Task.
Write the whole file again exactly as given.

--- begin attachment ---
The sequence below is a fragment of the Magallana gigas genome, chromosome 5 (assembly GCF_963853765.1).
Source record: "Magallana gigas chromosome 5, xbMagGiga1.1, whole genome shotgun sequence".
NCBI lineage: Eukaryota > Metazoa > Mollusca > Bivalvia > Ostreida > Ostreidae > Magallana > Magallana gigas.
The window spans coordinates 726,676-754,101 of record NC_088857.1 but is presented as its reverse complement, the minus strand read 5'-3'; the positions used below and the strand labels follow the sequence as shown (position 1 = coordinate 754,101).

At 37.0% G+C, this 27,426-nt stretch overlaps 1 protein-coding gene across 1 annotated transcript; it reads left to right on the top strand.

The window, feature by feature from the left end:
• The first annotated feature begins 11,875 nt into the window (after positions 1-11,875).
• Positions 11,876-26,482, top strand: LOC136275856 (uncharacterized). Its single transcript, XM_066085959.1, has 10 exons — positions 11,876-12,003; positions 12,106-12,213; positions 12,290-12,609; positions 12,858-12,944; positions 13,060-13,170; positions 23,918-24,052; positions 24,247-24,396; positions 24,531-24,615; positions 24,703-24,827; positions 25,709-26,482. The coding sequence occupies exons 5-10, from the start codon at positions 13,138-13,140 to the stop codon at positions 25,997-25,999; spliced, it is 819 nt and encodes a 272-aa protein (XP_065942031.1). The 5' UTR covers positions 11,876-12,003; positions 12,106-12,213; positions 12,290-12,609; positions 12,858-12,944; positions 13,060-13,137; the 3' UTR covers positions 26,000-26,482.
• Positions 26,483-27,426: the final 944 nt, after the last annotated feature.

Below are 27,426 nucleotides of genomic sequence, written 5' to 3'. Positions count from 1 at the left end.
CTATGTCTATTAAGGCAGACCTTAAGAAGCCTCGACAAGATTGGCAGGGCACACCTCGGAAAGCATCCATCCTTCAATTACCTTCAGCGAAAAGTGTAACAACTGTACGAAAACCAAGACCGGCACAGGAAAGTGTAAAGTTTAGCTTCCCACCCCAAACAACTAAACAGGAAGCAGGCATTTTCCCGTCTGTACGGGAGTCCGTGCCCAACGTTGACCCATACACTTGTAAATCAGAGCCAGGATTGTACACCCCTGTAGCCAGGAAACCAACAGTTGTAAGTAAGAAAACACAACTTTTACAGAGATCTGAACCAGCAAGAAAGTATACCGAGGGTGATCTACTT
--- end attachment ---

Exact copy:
The sequence below is a fragment of the Magallana gigas genome, chromosome 5 (assembly GCF_963853765.1).
Source record: "Magallana gigas chromosome 5, xbMagGiga1.1, whole genome shotgun sequence".
NCBI lineage: Eukaryota > Metazoa > Mollusca > Bivalvia > Ostreida > Ostreidae > Magallana > Magallana gigas.
The window spans coordinates 726,676-754,101 of record NC_088857.1 but is presented as its reverse complement, the minus strand read 5'-3'; the positions used below and the strand labels follow the sequence as shown (position 1 = coordinate 754,101).

At 37.0% G+C, this 27,426-nt stretch overlaps 1 protein-coding gene across 1 annotated transcript; it reads left to right on the top strand.

The window, feature by feature from the left end:
• The first annotated feature begins 11,875 nt into the window (after positions 1-11,875).
• Positions 11,876-26,482, top strand: LOC136275856 (uncharacterized). Its single transcript, XM_066085959.1, has 10 exons — positions 11,876-12,003; positions 12,106-12,213; positions 12,290-12,609; positions 12,858-12,944; positions 13,060-13,170; positions 23,918-24,052; positions 24,247-24,396; positions 24,531-24,615; positions 24,703-24,827; positions 25,709-26,482. The coding sequence occupies exons 5-10, from the start codon at positions 13,138-13,140 to the stop codon at positions 25,997-25,999; spliced, it is 819 nt and encodes a 272-aa protein (XP_065942031.1). The 5' UTR covers positions 11,876-12,003; positions 12,106-12,213; positions 12,290-12,609; positions 12,858-12,944; positions 13,060-13,137; the 3' UTR covers positions 26,000-26,482.
• Positions 26,483-27,426: the final 944 nt, after the last annotated feature.

Below are 27,426 nucleotides of genomic sequence, written 5' to 3'. Positions count from 1 at the left end.
CTATGTCTATTAAGGCAGACCTTAAGAAGCCTCGACAAGATTGGCAGGGCACACCTCGGAAAGCATCCATCCTTCAATTACCTTCAGCGAAAAGTGTAACAACTGTACGAAAACCAAGACCGGCACAGGAAAGTGTAAAGTTTAGCTTCCCACCCCAAACAACTAAACAGGAAGCAGGCATTTTCCCGTCTGTACGGGAGTCCGTGCCCAACGTTGACCCATACACTTGTAAATCAGAGCCAGGATTGTACACCCCTGTAGCCAGGAAACCAACAGTTGTAAGTAAGAAAACACAACTTTTACAGAGATCTGAACCAGCAAGAAAGTATACCGAGGGTGATCTACTT